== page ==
Peter Boyce Ph.D delivers 2017 Trotter Paterson Lecture
Posted: 24 July 2017
On 6th July 2017, the Society of Light and Lighting held the 30th Trotter Paterson Lecture at the Bishopsgate Institute, London. Organised by the Society’s London Events Committee, the keynote speaker was Peter Boyce Ph.D. The lecture was entitled Lighting in Flux.
For many years most interior lighting practice has been based on two objectives, good visual performance without discomfort; two measurement systems, photometry and colorimetry; five metrics, illuminance, illuminance uniformity, colour rendering index, correlated colour temperature and unified glare rating; and one location, the horizontal working plane. Today, nearly all these foundations are being questioned.
In order to explore possible answers to some of the questions surrounding current metrics, Peter began by outlining developments in general understanding of the physiology of the eye and the brain. Peter identified the limitations of photometry in relation to accurately predicting the perception of brightness, colour, off-axis visual performance or circadian stimulation. Going on to suggest two alternatives; the adoption of universal photometry as proposed by Mark Rea, or the potential to abandon photometry and adopt radiometry, acknowledging the potential advantages and drawbacks of both.
Moving on from photometry, Peter then turned his attention to colorimetry and the most widely used metrics for describing light source colour properties, the colour rendering index (CRI) and correlated colour temperature (CCT). As an alternative, Peter looked at the likelihood and potential barriers for the adoption of TM-30-15.
Peter went on to look at alternatives to certain criteria with lighting practice such as unified glare rating (UGR) and illuminance uniformity as well as the assumption that efficient lighting should be delivered to the horizontal working plane. As an alternative, Peter referenced the work of Kit Cuttle, suggesting a move away from the horizontal working plane to focus instead on the perceived adequacy of illumination or the mean room surface exitance (MRSE).
Having identified the current systems, the drawbacks and analysing some of the proposed alternatives, Peter went on to outline evolutionary proposals for the future of lighting practice. Additionally, he paused to reflect upon the developments that have led to the foundations of lighting practice to come under question in the first place. Peter identified a better understanding of the visual and non-visual systems, the development of solid state lighting with its inherent flexibility and the need to find a more extensive justification for lighting to prevent it becoming a simple commodity.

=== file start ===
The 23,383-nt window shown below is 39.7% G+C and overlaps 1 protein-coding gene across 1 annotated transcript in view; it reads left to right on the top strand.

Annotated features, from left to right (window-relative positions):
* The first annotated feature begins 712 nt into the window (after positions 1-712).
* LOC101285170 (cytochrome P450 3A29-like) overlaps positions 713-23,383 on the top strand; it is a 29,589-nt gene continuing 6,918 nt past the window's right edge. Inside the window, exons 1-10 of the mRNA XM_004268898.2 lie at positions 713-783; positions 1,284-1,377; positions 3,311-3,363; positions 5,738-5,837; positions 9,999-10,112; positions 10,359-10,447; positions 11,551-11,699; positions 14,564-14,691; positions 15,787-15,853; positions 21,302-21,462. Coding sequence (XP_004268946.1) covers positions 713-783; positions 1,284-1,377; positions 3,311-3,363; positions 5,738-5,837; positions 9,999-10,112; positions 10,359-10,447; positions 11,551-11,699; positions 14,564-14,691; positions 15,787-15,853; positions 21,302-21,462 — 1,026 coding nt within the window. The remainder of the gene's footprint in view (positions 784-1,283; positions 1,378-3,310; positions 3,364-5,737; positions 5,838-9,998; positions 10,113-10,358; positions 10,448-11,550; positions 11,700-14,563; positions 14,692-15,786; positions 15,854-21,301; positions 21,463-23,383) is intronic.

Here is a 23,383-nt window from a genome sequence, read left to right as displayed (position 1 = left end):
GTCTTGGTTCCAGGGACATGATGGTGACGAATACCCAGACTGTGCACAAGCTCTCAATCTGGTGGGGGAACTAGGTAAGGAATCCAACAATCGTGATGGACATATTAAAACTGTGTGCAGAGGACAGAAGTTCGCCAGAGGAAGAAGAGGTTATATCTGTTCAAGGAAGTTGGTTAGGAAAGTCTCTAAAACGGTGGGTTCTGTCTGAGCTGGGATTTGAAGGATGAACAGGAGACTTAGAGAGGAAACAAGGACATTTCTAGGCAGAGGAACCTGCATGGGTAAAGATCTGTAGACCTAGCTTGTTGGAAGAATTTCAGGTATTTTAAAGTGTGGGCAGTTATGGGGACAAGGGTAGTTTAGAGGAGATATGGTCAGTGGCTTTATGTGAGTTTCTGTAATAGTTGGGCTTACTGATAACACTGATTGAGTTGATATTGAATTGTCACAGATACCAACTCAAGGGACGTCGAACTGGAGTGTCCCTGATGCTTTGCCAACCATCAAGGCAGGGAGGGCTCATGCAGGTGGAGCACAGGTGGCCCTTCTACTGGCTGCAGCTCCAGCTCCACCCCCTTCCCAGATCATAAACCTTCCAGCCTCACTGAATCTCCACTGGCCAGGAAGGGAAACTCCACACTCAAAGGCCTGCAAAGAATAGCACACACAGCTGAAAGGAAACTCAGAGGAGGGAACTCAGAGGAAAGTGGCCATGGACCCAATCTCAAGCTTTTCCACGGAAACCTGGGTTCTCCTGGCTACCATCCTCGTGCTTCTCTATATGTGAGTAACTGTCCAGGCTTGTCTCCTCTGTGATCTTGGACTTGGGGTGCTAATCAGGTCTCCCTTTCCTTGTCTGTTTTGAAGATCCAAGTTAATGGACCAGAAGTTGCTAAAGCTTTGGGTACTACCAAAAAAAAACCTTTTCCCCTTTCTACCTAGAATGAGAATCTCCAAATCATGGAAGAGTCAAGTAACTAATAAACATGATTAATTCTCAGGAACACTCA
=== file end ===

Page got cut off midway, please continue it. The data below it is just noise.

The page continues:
If the primary aims of lighting practice are to achieve good visibility without discomfort, and there are already well-established recommendations to achieve this, Peter highlighted that there is little between lighting systems other than cost. In order to encourage growth and innovation, Peter called for new objectives to be defined, illustrated excellently with ‘Boyce’s Hierarchy of Lighting Needs.’
With regard to lighting needs and the temptation to make claims relating to human-centric lighting, Peter went on to list seven critical questions as a means to assess the validity of such claims.
Having made his conclusions, Peter ended with the adage, we live in interesting times. Peter paid special thanks to Kit Cuttle and Mark Rea and a full list of references can be found here.
The Trotter Paterson Lecture was filmed and footage will be made available shortly.
Peter Boyce is Professor Emeritus at Rensselaer Polytechnic Institute in Troy, New York, USA. He spent most of his career working in the field of lighting. From1966-1990 he was a Research Officer at the Electricity Council Research Centre in England. There, he conducted research on visual fatigue, the influence of age on visual performance, visual problems associated with viewing computer screens, hue discrimination, safe lighting for emergency conditions, and security lighting.
From 1990–2004 he was Head of Human Factors at the Lighting Research Center at Rensselaer Polytechnic Institute. There, he conducted research on visual performance, visual comfort, circadian effects, emergency lighting, perceptions of safety, and lighting for driving and directed lighting evaluations and product testing.
Since 2008 he has been the Technical Editor of the journal Lighting Research & Technology. He is a Fellow of both the Society of Light and Lighting and of the Illuminating Engineering Society of North America and has received awards from both bodies for his work. He is a recognized authority on the interaction of people and lighting, being the author of the classic text “Human Factors in Lighting”, as well as numerous book chapters, papers and articles.